Six Mile, south of Victoria, was a large Czech community. My ancestors, the Holy and Drgac families lived there a long time. Even after moving to Crosby, theyMessage 1 of 4 , Apr 26View SourceSix Mile, south of Victoria, was a large Czech community. My ancestors, the Holy and Drgac families lived there a long time. Even after moving to Crosby, they went "home" to have their kids and get help with the babies for a while.
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On Apr 26, 2013, at 6:15 PM, "Rosemary Ermis" <roseermis@...> wrote:
That’s an interesting question to answer.
I decided to start checking the Victoria Advocate for obits issue by issue starting in 1900. I think I found one Czech obit between 1900 and 1915. I thought I had hit the jackpot when I started finding obits with the surname “Polka”. Then I found out the “Polka” group was from Germany. I’m up to 1958 now, but there are years missing.
Earlier this week I went to the Fayette County Memorial Library and started an issue by issue search of the La Grange Journal on microfilm. Between January 1880 to July 1881 I found seven Czech obits.
When I have searched using Newspaper Archives, it depends on the years of the digitized newspapers. I have found Czech obits prior to 1900 in Galveston.
My guess, and someone who has done work on Czech demographics can correct me, is that the early Czechs were concentrated in the Fayette and Galveston County area prior to 1900. So it depends on where your Czechs were living and the newspapers available.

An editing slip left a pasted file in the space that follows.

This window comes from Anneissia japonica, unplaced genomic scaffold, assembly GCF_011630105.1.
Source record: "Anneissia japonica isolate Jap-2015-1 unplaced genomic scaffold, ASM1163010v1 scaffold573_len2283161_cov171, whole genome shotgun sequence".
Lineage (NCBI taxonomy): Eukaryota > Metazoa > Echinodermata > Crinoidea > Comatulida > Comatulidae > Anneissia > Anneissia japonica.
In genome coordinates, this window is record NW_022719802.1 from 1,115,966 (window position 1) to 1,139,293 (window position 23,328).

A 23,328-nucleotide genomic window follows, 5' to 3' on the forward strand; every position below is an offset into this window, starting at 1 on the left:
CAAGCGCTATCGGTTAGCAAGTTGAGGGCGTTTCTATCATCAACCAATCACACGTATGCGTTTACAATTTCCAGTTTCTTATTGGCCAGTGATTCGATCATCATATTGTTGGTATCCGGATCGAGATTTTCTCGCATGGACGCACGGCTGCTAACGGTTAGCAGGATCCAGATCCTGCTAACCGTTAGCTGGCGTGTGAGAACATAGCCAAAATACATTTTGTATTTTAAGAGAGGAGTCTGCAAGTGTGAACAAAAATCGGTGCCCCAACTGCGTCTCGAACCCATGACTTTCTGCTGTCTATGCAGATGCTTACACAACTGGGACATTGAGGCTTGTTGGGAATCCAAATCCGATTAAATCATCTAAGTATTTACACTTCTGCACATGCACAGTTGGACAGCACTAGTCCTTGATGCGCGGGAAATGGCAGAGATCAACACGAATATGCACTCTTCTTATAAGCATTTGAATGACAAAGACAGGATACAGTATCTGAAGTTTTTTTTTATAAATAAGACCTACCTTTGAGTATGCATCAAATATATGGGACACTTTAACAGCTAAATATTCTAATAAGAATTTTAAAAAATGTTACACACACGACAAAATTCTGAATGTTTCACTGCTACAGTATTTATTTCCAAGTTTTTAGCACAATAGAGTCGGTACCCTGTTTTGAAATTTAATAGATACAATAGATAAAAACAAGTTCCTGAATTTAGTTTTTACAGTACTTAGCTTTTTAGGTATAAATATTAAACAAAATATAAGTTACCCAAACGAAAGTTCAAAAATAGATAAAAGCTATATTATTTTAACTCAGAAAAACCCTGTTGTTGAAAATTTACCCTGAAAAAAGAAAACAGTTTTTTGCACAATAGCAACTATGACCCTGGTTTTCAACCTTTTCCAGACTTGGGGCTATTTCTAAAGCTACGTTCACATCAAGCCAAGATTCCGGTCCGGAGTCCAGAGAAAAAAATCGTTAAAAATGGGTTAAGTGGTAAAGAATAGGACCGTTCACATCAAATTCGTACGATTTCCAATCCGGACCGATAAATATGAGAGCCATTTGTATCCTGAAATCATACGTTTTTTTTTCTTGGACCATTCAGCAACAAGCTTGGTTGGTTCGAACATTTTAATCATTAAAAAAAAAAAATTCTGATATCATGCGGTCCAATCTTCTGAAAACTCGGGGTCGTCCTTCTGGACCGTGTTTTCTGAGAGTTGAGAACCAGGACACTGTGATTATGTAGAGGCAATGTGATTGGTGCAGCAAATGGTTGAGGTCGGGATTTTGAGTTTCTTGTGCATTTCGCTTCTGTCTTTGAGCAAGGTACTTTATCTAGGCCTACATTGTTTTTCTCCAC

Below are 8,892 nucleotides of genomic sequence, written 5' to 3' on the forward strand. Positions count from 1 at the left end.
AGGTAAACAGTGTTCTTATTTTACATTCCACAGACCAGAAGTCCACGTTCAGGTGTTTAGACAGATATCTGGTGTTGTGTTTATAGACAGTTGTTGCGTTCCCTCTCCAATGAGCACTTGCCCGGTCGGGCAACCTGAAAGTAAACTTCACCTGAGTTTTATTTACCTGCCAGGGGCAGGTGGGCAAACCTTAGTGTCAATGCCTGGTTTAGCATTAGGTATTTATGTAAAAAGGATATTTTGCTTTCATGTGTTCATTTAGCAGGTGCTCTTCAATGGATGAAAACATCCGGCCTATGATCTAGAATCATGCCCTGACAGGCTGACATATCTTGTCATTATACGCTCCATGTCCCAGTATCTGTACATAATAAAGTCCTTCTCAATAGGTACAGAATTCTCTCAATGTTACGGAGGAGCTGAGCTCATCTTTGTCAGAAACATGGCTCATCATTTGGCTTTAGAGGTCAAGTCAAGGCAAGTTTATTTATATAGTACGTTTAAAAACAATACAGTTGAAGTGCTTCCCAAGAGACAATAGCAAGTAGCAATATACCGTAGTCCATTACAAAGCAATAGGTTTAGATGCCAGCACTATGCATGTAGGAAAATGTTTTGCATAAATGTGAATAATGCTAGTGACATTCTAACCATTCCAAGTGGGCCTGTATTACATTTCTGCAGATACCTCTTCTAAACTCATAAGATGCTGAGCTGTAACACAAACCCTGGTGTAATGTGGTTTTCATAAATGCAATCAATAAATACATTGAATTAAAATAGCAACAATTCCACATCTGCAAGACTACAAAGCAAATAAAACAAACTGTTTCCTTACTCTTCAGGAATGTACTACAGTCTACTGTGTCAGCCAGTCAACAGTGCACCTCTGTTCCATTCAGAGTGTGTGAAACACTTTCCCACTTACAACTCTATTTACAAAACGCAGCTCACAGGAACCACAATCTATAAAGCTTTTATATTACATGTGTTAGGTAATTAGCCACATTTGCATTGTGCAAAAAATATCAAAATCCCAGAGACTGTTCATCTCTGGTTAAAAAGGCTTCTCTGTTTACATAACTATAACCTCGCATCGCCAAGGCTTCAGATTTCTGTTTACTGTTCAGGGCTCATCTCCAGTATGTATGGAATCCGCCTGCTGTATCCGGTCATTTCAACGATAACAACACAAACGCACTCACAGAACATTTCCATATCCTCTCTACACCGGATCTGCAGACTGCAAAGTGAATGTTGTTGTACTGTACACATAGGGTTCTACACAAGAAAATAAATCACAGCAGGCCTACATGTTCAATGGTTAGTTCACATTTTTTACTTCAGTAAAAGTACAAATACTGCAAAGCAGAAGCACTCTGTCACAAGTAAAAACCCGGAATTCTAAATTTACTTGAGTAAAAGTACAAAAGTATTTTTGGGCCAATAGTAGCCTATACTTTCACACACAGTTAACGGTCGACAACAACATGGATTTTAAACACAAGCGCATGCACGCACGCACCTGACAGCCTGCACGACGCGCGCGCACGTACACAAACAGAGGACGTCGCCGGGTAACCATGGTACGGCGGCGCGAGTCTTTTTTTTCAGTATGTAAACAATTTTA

The SPJST should be putting the Vestnik online at some point starting in 1900. The early issues are all in Czech. I’m looking forward to this. Although I can’t speak Czech, I can usually handle Czech obits as they follow the same pattern of other obits of the day. And I have an in-house interpreter, my husband, who is currently taking the Advanced Czech Class in Schulenburg. I’m hoping to find the obit of my elusive Magdalena Marek that her son Jerome said was from ”Europe” on the death certificate and her parents were Mr. and Mrs. Marek.
I have always wondered if and/or how death notices or obits were distributed in the late 1800s and early 1900s. Many newspapers don't start until the 1900s. Also, when I do find a copy of a newspaper from an earlier time, it doesn't include obits unless it was an important community figure or an extraordinary event.
I have found relatives where I can find no mention of their existance unless it is a birth/baptismal, marriage, or death record. All of these records are useful, but leave out a lot of important details at the same time.
If there is a good reason for this gap, I would appreciate someone with more knowledge filling me in. If there are better places to look, that would be useful info too.